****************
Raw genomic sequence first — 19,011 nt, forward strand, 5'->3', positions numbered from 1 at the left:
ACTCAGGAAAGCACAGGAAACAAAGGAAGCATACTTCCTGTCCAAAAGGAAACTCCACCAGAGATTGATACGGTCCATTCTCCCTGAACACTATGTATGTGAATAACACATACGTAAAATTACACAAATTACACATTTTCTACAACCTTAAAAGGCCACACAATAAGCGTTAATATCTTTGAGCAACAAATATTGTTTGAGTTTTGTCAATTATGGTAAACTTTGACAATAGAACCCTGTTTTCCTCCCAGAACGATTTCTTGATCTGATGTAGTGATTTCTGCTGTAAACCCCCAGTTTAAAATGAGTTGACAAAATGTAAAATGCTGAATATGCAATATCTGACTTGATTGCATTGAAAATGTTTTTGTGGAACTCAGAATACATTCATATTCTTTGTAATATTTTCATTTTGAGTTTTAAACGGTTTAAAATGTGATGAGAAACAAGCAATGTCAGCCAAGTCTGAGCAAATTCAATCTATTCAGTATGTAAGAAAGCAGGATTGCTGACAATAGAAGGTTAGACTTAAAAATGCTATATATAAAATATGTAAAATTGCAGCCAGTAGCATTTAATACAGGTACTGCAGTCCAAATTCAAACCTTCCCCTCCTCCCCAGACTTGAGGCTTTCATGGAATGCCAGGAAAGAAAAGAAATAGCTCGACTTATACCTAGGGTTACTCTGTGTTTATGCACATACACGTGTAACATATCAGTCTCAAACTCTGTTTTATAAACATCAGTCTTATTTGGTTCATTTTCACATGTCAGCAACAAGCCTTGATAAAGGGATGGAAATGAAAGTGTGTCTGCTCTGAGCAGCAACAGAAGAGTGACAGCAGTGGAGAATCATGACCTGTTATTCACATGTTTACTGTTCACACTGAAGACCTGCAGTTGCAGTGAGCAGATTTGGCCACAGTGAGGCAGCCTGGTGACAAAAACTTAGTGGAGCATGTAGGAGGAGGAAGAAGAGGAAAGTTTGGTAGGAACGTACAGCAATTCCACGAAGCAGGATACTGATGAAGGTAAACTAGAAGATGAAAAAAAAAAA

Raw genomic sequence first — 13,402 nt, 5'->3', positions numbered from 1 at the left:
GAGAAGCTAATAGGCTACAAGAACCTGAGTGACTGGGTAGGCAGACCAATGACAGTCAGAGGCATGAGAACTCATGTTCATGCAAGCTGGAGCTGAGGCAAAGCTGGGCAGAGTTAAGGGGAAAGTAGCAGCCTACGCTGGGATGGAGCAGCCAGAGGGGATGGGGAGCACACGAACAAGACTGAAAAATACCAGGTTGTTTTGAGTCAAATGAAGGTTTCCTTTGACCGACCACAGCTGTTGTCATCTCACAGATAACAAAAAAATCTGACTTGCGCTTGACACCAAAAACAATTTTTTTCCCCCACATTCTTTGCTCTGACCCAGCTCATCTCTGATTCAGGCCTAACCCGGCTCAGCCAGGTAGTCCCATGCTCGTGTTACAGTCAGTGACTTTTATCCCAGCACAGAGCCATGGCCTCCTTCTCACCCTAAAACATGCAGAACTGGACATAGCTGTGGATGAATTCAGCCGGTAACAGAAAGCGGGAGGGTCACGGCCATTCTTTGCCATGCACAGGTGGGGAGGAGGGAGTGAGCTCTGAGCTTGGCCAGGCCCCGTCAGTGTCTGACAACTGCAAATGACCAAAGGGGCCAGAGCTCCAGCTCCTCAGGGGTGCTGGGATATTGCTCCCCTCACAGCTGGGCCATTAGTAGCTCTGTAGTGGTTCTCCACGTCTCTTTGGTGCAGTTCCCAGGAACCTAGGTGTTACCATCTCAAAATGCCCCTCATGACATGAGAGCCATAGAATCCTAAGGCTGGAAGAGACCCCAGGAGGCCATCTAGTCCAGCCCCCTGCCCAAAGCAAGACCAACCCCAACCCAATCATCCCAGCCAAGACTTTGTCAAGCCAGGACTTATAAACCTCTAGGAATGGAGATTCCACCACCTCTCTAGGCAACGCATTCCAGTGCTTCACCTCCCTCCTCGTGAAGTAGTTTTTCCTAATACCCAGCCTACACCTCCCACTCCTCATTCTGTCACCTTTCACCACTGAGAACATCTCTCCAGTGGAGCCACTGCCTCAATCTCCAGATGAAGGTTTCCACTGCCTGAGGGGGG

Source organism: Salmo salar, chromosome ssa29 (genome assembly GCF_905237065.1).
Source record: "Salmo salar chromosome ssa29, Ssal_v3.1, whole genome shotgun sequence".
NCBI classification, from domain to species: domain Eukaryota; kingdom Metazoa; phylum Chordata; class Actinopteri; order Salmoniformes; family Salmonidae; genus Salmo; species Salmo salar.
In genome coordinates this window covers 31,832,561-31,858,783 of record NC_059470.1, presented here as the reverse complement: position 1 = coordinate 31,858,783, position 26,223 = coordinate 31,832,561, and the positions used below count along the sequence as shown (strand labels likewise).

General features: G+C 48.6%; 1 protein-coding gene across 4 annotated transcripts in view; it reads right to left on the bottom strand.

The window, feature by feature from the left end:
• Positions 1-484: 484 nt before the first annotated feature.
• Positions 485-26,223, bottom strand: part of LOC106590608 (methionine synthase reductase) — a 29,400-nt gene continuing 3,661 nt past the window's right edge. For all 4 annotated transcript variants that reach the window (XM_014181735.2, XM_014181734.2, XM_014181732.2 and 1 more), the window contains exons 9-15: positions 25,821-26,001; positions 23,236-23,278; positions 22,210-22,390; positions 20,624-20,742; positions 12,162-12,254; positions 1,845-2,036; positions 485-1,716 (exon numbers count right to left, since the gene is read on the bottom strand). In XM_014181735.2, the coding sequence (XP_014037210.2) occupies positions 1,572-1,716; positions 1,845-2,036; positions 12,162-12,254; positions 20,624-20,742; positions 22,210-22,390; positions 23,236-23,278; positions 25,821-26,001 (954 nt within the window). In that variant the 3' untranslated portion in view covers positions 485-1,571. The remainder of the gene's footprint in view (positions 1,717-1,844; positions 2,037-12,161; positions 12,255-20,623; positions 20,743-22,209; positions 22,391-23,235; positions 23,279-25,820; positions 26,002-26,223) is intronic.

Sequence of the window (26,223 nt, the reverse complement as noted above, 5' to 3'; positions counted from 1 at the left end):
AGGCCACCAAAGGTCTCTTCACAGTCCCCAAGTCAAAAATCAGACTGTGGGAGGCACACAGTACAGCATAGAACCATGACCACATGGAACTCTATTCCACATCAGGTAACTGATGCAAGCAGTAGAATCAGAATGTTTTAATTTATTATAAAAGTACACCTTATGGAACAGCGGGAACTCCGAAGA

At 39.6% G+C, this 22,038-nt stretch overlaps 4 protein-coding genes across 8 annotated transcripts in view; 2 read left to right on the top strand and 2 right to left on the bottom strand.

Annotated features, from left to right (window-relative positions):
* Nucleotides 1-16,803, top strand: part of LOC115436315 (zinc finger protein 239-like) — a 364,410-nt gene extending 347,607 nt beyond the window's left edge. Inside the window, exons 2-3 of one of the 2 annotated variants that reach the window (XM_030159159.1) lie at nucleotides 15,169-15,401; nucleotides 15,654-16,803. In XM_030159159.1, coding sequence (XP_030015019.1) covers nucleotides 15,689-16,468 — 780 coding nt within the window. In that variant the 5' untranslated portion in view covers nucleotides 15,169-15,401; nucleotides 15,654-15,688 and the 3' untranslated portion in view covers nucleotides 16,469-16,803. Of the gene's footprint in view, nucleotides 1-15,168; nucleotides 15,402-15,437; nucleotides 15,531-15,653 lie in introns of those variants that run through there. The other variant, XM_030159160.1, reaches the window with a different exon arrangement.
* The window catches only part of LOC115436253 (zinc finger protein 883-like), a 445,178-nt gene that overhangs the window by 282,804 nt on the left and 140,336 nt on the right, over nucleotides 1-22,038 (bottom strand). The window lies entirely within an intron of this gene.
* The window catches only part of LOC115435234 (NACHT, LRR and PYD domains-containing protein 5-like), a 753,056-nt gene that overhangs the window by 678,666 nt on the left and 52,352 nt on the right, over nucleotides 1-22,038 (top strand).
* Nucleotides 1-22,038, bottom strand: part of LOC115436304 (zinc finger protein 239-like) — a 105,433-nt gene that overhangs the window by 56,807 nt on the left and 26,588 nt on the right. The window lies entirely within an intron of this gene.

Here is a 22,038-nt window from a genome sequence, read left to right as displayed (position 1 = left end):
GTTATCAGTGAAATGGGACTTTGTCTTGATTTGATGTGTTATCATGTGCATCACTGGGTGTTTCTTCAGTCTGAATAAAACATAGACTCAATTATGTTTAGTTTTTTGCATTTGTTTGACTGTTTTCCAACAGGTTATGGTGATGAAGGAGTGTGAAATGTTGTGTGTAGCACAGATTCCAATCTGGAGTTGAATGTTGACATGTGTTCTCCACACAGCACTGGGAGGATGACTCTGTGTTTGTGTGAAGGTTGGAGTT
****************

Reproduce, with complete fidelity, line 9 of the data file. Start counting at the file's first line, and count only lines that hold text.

General features: G+C 48.6%; 1 protein-coding gene across 4 annotated transcripts in view; it reads right to left on the bottom strand.